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Gingersnap
08-20-2010, 02:25 PM
Math Lessons for Locavores

By STEPHEN BUDIANSKY
Published: August 19, 2010

IT’S 42 steps from my back door to the garden that keeps my family supplied nine months of the year with a modest cornucopia of lettuce, beets, spinach, beans, tomatoes, basil, corn, squash, brussels sprouts, the occasional celeriac and, once when I was feeling particularly energetic, a couple of small but undeniable artichokes. You’ll get no argument from me about the pleasures and advantages to the palate and the spirit of eating what’s local, fresh and in season.

But the local food movement now threatens to devolve into another one of those self-indulgent — and self-defeating — do-gooder dogmas. Arbitrary rules, without any real scientific basis, are repeated as gospel by “locavores,” celebrity chefs and mainstream environmental organizations. Words like “sustainability” and “food-miles” are thrown around without any clear understanding of the larger picture of energy and land use.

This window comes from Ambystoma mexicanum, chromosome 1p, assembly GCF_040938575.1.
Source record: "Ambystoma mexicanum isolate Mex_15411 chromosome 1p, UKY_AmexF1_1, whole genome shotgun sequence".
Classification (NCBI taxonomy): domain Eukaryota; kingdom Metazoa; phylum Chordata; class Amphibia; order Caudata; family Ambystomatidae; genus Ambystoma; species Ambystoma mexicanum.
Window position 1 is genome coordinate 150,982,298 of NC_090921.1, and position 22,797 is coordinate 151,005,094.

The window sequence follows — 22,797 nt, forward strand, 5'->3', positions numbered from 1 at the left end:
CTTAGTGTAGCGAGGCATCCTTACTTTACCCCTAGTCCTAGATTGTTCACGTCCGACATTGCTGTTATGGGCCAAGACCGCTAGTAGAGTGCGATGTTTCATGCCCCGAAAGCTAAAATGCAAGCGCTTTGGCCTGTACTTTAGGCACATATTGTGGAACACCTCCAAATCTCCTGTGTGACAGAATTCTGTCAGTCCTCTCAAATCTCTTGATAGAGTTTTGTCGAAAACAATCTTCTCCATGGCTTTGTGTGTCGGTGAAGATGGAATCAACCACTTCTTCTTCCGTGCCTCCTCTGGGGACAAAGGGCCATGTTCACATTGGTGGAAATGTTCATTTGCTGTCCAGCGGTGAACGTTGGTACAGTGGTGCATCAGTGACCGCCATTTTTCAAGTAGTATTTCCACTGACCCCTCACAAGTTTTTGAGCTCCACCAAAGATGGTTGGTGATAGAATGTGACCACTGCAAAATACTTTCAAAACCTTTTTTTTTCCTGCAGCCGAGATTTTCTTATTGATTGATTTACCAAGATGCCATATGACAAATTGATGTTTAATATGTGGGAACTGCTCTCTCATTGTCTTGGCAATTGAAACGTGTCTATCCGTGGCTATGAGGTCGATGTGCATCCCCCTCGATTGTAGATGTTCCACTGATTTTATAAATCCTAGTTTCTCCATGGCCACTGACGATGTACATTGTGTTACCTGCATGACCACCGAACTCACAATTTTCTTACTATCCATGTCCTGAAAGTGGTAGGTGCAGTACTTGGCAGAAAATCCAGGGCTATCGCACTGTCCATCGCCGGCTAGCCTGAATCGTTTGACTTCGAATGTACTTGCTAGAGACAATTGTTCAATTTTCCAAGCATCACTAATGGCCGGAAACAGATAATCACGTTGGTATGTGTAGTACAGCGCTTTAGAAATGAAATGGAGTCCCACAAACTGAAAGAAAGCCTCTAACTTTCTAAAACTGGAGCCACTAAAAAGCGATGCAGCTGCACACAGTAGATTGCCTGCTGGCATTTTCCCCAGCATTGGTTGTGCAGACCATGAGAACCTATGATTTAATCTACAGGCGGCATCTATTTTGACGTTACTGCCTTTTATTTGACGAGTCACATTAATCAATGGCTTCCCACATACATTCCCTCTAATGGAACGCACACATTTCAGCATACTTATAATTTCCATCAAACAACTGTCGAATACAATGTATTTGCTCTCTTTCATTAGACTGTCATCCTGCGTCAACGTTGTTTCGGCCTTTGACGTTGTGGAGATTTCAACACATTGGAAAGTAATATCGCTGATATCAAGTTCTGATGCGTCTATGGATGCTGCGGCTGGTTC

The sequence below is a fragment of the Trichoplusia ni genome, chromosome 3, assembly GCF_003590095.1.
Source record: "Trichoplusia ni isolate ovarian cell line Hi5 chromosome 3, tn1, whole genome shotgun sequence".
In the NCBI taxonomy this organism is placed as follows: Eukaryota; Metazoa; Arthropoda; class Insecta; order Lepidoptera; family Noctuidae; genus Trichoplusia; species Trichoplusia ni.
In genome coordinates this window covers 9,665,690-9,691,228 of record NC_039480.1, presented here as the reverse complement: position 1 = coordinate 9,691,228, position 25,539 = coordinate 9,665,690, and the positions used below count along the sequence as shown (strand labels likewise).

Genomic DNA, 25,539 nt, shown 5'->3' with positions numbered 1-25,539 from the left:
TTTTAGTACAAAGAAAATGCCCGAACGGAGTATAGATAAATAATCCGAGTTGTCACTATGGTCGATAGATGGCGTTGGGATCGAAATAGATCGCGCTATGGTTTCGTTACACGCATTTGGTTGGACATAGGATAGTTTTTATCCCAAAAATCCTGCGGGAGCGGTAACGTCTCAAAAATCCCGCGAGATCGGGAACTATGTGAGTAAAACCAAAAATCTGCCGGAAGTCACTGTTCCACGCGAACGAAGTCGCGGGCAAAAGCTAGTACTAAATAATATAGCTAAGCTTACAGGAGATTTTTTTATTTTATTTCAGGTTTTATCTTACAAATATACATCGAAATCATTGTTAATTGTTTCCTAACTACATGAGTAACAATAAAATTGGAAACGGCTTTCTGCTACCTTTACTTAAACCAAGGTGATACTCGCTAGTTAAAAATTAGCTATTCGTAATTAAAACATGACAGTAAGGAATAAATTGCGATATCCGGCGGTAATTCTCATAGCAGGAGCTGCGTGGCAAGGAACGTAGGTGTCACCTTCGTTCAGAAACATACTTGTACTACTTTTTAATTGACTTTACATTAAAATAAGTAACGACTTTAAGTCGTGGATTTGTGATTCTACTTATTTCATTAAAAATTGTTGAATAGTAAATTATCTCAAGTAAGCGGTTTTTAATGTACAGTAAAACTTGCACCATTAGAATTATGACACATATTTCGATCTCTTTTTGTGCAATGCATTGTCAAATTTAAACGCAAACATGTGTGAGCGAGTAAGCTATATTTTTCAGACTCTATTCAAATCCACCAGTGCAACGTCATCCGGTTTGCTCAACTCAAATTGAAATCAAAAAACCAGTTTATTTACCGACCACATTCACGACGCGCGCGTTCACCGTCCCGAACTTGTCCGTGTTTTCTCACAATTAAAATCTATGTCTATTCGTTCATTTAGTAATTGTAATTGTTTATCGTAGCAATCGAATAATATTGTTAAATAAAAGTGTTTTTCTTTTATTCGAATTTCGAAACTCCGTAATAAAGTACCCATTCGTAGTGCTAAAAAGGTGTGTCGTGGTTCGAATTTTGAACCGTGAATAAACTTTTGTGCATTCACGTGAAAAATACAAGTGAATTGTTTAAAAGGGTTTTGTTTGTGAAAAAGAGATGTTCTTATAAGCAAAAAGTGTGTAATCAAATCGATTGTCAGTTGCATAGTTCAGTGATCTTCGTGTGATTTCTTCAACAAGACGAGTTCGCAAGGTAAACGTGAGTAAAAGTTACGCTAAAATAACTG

The result has been all kinds of absurdities. For instance, it is sinful in New York City to buy a tomato grown in a California field because of the energy spent to truck it across the country; it is virtuous to buy one grown in a lavishly heated greenhouse in, say, the Hudson Valley.

The statistics brandished by local-food advocates to support such doctrinaire assertions are always selective, usually misleading and often bogus. This is particularly the case with respect to the energy costs of transporting food. One popular and oft-repeated statistic is that it takes 36 (sometimes it’s 97) calories of fossil fuel energy to bring one calorie of iceberg lettuce from California to the East Coast. That’s an apples and oranges (or maybe apples and rocks) comparison to begin with, because you can’t eat petroleum or burn iceberg lettuce.

It is also an almost complete misrepresentation of reality, as those numbers reflect the entire energy cost of producing lettuce from seed to dinner table, not just transportation. Studies have shown that whether it’s grown in California or Maine, or whether it’s organic or conventional, about 5,000 calories of energy go into one pound of lettuce. Given how efficient trains and tractor-trailers are, shipping a head of lettuce across the country actually adds next to nothing to the total energy bill.

It takes about a tablespoon of diesel fuel to move one pound of freight 3,000 miles by rail; that works out to about 100 calories of energy. If it goes by truck, it’s about 300 calories, still a negligible amount in the overall picture. (For those checking the calculations at home, these are “large calories,” or kilocalories, the units used for food value.) Overall, transportation accounts for about 14 percent of the total energy consumed by the American food system.

(snip)